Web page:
Tampa Bay Rays’ Manny Ramirez reacts to a pitch during the seventh inning of their MLB American League baseball game against the Baltimore Orioles in St. Petersburg, Florida, April 1, 2011. REUTERS/Brian Blanco (UNITED STATES – Tags: SPORT BASEBALL)

If you thought Manny Ramirez might have some regret about the way he abruptly retired instead of serving a 100-game suspension for his second positive test for performance-enhancing drugs in the last three years, well then you just don’t know Manny.

From the San Francisco Chronicle:

“I’m at ease,” Ramirez told by phone Saturday from his home in Miami. “God knows what’s best (for me). I’m now an officially retired baseball player. I’ll be going away on a trip to Spain with my old man.”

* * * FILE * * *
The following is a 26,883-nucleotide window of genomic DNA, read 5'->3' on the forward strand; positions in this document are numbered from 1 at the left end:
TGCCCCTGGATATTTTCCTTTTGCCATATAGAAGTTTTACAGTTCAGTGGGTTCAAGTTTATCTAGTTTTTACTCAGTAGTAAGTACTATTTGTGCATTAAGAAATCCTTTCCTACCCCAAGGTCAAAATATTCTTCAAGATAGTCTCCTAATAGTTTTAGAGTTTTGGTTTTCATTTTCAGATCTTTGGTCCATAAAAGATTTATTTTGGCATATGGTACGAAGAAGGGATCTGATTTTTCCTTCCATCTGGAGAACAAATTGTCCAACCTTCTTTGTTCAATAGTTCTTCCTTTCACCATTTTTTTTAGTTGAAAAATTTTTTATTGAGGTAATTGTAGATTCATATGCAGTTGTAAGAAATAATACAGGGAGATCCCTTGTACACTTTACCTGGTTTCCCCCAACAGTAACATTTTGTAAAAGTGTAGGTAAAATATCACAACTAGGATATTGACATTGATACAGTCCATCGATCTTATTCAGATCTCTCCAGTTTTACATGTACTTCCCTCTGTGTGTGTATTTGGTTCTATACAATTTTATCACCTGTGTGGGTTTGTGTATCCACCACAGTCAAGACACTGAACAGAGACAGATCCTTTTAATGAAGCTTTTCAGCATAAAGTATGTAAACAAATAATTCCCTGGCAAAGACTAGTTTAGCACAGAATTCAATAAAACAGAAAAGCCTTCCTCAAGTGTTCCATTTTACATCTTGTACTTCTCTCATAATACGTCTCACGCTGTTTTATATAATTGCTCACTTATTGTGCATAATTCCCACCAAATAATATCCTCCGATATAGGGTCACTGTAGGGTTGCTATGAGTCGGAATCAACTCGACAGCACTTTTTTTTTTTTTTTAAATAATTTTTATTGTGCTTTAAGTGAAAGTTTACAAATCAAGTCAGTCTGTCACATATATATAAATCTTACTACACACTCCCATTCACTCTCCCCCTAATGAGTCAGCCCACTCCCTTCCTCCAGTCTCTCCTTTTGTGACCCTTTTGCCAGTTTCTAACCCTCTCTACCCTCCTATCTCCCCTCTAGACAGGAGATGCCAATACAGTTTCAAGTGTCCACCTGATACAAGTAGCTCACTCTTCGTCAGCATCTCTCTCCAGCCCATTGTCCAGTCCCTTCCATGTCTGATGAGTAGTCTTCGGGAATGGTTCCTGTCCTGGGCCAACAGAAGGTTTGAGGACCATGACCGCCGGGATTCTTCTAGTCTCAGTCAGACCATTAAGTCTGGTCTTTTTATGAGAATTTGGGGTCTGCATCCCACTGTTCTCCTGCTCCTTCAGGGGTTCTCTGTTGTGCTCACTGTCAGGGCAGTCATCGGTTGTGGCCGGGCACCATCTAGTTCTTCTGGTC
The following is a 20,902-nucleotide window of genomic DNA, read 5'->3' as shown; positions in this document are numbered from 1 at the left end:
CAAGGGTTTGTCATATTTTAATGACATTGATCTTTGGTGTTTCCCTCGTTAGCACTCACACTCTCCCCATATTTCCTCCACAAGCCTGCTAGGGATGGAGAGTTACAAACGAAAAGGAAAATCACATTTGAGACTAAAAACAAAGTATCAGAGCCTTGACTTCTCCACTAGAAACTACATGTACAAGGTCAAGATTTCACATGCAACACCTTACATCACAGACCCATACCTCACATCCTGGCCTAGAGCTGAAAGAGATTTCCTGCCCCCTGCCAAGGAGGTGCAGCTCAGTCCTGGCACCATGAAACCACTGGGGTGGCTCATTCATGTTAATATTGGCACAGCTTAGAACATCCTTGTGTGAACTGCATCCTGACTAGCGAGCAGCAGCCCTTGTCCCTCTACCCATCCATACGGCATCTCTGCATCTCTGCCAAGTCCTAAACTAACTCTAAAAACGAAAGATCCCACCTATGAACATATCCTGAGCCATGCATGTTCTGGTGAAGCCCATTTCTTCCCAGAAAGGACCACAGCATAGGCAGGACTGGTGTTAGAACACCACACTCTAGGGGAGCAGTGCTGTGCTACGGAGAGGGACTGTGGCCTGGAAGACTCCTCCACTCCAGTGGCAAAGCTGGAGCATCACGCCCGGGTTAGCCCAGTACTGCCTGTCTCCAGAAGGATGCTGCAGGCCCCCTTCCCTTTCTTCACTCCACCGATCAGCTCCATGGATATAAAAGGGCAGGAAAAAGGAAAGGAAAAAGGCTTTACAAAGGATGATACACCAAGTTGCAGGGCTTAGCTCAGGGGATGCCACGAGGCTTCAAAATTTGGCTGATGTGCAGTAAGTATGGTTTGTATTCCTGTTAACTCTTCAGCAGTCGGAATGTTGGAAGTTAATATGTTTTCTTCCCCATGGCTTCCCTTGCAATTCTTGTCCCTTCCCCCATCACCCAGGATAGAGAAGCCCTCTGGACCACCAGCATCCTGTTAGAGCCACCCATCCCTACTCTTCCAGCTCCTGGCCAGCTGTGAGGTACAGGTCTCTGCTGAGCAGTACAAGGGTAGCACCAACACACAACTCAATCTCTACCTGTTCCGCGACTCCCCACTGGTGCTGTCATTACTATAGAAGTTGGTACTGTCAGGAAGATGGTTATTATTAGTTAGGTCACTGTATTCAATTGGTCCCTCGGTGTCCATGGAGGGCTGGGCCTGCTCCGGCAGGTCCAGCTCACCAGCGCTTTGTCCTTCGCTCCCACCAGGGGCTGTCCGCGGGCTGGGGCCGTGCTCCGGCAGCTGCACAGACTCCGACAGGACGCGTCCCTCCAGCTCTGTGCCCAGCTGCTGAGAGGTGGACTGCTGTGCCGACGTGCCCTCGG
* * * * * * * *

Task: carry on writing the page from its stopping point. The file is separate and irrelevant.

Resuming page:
I’ve never met God but from what I’ve read about him, I don’t think he would have approved of Manny’s actions over the past three years. This is a man who tested positive twice for performance-enhancing drugs and instead of serving his second suspension and remaining committed to a team he signed a deal with this offseason, he just up and walked away.

Hey, if he wants to go to Spain with his old man, good for him. But we’re not talking about someone who tried to play and in the end couldn’t physically endure another season so he retired. We’re not talking about someone whose heart just wasn’t in it anymore a la Ken Griffey Jr. in his final year. We’re talking about someone who quit just so he didn’t have to face punishment after he broke a rule.

If he can rest his head on his pillow at night and not have any regrets, then so be it. But if it were me, I wouldn’t have gone out like that and I’m sure many other fans feel the same way.

Manny Ramirez tests positive for PEDs again, abruptly retires